I was pulled into this book from the very beginning. I loved how the author wove the tale of friends on different continents during the war. The imagery in this story was so vivid. I thought the story showed the conditions and fears very realistically. The characters were well developed, and facing tremendous danger. The narrator did an awesome performance with this book with the right emotions and tension. I requested this review copy audiobook and have voluntarily written this review. Typically I listen to romance and mystery/thriller books. I found this story to have a great mix of that and history. This was time well spent listening. I would definitely listen to more books by this author and narrator.

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  • Dennis
  • 04-02-21

AWESOME

I not normally a person who read or listen to this type books but for some reason the title caught my eye and I had to hear it so I got the whole series.
Place Washington DC, time WW II and a young women name Louise from my neck of the woods Wilmington, North Carolina and works as file clerk for the government and lives in a boarding house with both men and women who in time became like a family and each member with secrets and mysterious backgrounds.
A file is found by Louise that shows a man and family from Nazi held France and the women turns out to be an old schoolmate of hers and now was in danger due to her, her husband and children being Jewish and living under Nazi rule. The husband has tried to get a visa to the US but was refused French government and the US had not tried to do anything to help. Then the file disappeared a man is murdered and now Louise must find a way to recreate the file and get it in the right hands to save her friend and also unknown to her the file she recreats does save her friend but at the same time shows who the murderer is and the reason the file was taken and that was to cover another crime done back in 1939.

1 person found this helpful

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  • Ellen Oceanside
  • 02-06-20

Excellent

New author for me, and I like the detail she brings of that time period in our history. That seemed to be more of a threat of the nazi and being deported. For her to do it on her own to help, made this a story you wanted to finish.
Given audio which added to this story for my voluntary review and my honest opinion

1 person found this helpful

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  • Lorraine Croy
  • 25-04-20

feisty lady!

Interesting inside glimpse of pre- war Washington. Feisty southern lady fighting in a man's world!

1 person found this helpful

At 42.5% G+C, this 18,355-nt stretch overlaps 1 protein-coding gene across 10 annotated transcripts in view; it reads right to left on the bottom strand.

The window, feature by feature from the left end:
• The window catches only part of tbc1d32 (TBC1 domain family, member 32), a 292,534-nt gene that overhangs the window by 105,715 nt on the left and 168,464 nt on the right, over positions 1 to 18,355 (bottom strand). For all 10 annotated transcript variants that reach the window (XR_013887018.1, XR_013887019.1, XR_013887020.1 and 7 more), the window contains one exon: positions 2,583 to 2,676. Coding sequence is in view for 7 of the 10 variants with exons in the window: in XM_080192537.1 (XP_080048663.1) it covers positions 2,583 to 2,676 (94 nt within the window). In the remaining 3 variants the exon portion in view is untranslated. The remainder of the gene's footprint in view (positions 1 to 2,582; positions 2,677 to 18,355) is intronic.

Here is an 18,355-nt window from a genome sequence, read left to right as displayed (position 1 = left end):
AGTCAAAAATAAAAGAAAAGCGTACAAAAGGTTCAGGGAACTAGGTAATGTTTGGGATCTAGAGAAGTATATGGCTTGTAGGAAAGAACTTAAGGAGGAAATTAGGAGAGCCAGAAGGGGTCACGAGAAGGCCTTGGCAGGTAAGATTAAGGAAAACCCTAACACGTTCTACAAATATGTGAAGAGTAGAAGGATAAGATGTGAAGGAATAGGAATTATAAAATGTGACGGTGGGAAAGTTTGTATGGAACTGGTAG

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  • SS in Montana
  • 17-10-19

Entertaining and Lighthearted

I have listened to each of these Louise stories that are available on Audible. The stories are fun and believable and Jenny Hoops does a great job as narrator, Her Southern accent is charming and as I am from the South, totally believable. I only wish Audible had the other episodes that are missing.

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  • Jan
  • 13-06-19

Excellent start to the series

Washington DC, WW2, women's-fiction, suspense

Can you call it a murder mystery if it takes most of the book before the murder is no longer called *a heart attack*? Louise works as a file clerk for a clandestine agency and discovered that the good friend from college is in danger from the Nazis in occupied France. Just after she passed information to her boss that would help her friend and her family, the man is found dead of an apparent heart attack and his office a mess. The file that would help her friend goes missing and the story gets progressively more interesting!
The story is well worth the read, but narrator Jenny Hoops makes it even more so!

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  • Laura
  • 11-06-19

Intriguing Cozy Set During WWII

I received this book for free. I am voluntarily leaving this review and all opinions expressed herein are mine.

This is the first book in the Louise Pearlie series. It is set during WWII in Washington DC. Louise is a widow and has gotten a job as a clerk with the US govt. Through this job, she is privy to a lot of secrets. Her Jewish friend from college is living in Nazi occupied France. Louise comes upon some information which she believes will help her friend escape. She passes the file to her superior and soon thereafter, he is dead and the file is gone. Louise decides to investigate so she can help her friend.

I read the 4th book in this series - and so enjoyed it that I wanted to start from the beginning. I love the historical aspect of this series. It is also very interesting to see a woman - who is learning to stand up for herself - navigate her way through a very male-dominated workplace with the male-dominant thinking of the time. Especially intriguing, given the time period, is Lousie trying to determine who to trust and who is not quite what they seem. Louise lives in a bording house and the sub-story of the other borders, especially Joseph, was a lot of fun.

The narrator is absolutely perfect for this series - and her accents for the various characters were great.

1 person found this helpful